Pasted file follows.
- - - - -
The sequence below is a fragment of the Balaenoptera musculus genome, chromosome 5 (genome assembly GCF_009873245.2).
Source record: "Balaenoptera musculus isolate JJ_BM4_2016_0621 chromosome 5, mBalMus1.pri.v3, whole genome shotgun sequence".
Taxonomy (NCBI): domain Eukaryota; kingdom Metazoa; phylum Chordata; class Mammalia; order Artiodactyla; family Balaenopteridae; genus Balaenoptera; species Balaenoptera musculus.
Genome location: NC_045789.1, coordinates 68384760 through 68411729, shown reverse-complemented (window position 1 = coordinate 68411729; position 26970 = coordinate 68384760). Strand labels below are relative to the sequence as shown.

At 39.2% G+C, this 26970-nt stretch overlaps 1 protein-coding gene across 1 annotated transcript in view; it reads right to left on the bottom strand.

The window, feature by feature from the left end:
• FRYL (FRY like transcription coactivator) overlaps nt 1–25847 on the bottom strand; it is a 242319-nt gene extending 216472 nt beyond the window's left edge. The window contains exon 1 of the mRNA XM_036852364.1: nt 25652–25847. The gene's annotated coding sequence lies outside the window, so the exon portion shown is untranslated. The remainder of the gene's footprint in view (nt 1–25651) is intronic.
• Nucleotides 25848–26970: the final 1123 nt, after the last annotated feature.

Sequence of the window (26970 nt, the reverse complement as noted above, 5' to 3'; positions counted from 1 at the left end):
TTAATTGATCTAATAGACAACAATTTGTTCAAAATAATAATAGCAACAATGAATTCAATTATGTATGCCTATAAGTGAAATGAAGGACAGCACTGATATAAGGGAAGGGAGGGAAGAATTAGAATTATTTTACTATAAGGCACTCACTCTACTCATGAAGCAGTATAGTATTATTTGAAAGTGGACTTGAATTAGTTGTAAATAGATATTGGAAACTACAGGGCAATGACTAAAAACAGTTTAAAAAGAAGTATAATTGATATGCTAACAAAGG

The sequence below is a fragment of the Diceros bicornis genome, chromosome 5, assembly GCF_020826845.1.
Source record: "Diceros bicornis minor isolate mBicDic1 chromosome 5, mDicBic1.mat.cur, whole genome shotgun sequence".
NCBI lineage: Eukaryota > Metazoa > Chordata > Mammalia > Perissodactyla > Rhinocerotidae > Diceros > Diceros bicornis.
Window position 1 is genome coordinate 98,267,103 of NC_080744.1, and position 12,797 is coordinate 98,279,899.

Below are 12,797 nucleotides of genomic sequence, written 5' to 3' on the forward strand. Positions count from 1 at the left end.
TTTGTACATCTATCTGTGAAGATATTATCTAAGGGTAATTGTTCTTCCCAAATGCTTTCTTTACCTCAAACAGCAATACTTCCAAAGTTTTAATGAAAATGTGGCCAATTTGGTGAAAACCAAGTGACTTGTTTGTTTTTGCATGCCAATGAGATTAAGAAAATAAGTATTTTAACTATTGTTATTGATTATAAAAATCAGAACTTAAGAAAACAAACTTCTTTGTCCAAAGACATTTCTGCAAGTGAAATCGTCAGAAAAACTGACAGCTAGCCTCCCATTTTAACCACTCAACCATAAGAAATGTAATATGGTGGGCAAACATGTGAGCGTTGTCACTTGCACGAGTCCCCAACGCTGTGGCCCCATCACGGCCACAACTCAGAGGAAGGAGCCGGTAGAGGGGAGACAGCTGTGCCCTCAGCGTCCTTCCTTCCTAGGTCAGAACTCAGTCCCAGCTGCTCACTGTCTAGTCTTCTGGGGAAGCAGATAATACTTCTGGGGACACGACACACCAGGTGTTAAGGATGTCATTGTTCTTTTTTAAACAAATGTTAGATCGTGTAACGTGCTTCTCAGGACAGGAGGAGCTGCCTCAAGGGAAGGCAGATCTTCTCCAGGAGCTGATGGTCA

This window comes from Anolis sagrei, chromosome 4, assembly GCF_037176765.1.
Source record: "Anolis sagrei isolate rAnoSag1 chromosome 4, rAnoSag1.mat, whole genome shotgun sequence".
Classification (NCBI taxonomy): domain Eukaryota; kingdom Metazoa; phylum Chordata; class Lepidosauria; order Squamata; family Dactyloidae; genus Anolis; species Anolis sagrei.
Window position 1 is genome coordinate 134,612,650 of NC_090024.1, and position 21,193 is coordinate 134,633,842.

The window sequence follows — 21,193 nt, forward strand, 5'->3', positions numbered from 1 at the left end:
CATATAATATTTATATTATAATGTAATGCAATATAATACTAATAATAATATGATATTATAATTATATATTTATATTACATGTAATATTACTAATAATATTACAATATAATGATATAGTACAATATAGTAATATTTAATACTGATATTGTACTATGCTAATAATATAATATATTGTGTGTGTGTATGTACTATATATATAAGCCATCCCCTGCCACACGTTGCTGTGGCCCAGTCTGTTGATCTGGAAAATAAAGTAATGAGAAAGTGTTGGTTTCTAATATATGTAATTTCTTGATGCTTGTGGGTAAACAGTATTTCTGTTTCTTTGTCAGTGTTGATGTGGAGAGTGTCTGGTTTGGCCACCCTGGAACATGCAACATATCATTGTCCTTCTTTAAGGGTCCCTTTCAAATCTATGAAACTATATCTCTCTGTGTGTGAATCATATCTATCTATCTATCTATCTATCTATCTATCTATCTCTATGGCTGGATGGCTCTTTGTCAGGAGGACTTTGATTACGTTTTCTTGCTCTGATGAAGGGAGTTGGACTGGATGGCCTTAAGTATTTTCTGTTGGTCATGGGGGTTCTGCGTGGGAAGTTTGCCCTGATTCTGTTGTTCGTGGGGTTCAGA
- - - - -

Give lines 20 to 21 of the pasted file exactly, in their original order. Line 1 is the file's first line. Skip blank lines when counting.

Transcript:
Window position 1 is genome coordinate 134,612,650 of NC_090024.1, and position 21,193 is coordinate 134,633,842.

The window sequence follows — 21,193 nt, forward strand, 5'->3', positions numbered from 1 at the left end: